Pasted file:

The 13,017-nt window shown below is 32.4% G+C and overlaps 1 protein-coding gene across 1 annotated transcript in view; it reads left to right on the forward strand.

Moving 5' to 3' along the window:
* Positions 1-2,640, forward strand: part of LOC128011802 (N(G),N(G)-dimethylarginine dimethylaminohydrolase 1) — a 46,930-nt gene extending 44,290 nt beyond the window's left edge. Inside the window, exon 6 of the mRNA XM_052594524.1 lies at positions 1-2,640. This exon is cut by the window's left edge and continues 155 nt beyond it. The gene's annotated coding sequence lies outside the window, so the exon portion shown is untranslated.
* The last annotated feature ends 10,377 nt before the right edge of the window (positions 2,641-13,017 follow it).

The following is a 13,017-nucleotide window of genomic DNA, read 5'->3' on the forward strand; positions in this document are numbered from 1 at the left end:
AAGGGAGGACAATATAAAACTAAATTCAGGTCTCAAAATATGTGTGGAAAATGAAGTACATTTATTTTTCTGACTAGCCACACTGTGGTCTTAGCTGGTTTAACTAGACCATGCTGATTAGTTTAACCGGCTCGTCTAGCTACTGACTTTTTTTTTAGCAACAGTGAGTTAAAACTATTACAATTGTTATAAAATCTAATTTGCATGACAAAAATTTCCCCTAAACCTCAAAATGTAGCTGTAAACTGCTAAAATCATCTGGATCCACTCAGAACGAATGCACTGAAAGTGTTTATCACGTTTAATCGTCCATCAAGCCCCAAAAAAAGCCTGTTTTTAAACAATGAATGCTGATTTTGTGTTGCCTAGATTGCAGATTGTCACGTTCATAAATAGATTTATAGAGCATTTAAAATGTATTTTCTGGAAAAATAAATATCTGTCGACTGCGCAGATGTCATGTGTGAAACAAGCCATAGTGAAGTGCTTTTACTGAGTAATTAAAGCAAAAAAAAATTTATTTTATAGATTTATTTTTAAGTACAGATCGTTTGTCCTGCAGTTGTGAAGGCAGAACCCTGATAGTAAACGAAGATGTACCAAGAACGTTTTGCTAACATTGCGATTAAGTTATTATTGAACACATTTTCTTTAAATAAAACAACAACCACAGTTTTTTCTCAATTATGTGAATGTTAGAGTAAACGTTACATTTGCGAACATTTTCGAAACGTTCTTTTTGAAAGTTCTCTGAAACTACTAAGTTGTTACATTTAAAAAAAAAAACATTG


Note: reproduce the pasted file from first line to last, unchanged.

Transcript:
The 13,017-nt window shown below is 32.4% G+C and overlaps 1 protein-coding gene across 1 annotated transcript in view; it reads left to right on the forward strand.

Moving 5' to 3' along the window:
* Positions 1-2,640, forward strand: part of LOC128011802 (N(G),N(G)-dimethylarginine dimethylaminohydrolase 1) — a 46,930-nt gene extending 44,290 nt beyond the window's left edge. Inside the window, exon 6 of the mRNA XM_052594524.1 lies at positions 1-2,640. This exon is cut by the window's left edge and continues 155 nt beyond it. The gene's annotated coding sequence lies outside the window, so the exon portion shown is untranslated.
* The last annotated feature ends 10,377 nt before the right edge of the window (positions 2,641-13,017 follow it).

The following is a 13,017-nucleotide window of genomic DNA, read 5'->3' on the forward strand; positions in this document are numbered from 1 at the left end:
AAGGGAGGACAATATAAAACTAAATTCAGGTCTCAAAATATGTGTGGAAAATGAAGTACATTTATTTTTCTGACTAGCCACACTGTGGTCTTAGCTGGTTTAACTAGACCATGCTGATTAGTTTAACCGGCTCGTCTAGCTACTGACTTTTTTTTTAGCAACAGTGAGTTAAAACTATTACAATTGTTATAAAATCTAATTTGCATGACAAAAATTTCCCCTAAACCTCAAAATGTAGCTGTAAACTGCTAAAATCATCTGGATCCACTCAGAACGAATGCACTGAAAGTGTTTATCACGTTTAATCGTCCATCAAGCCCCAAAAAAAGCCTGTTTTTAAACAATGAATGCTGATTTTGTGTTGCCTAGATTGCAGATTGTCACGTTCATAAATAGATTTATAGAGCATTTAAAATGTATTTTCTGGAAAAATAAATATCTGTCGACTGCGCAGATGTCATGTGTGAAACAAGCCATAGTGAAGTGCTTTTACTGAGTAATTAAAGCAAAAAAAAATTTATTTTATAGATTTATTTTTAAGTACAGATCGTTTGTCCTGCAGTTGTGAAGGCAGAACCCTGATAGTAAACGAAGATGTACCAAGAACGTTTTGCTAACATTGCGATTAAGTTATTATTGAACACATTTTCTTTAAATAAAACAACAACCACAGTTTTTTCTCAATTATGTGAATGTTAGAGTAAACGTTACATTTGCGAACATTTTCGAAACGTTCTTTTTGAAAGTTCTCTGAAACTACTAAGTTGTTACATTTAAAAAAAAAAACATTG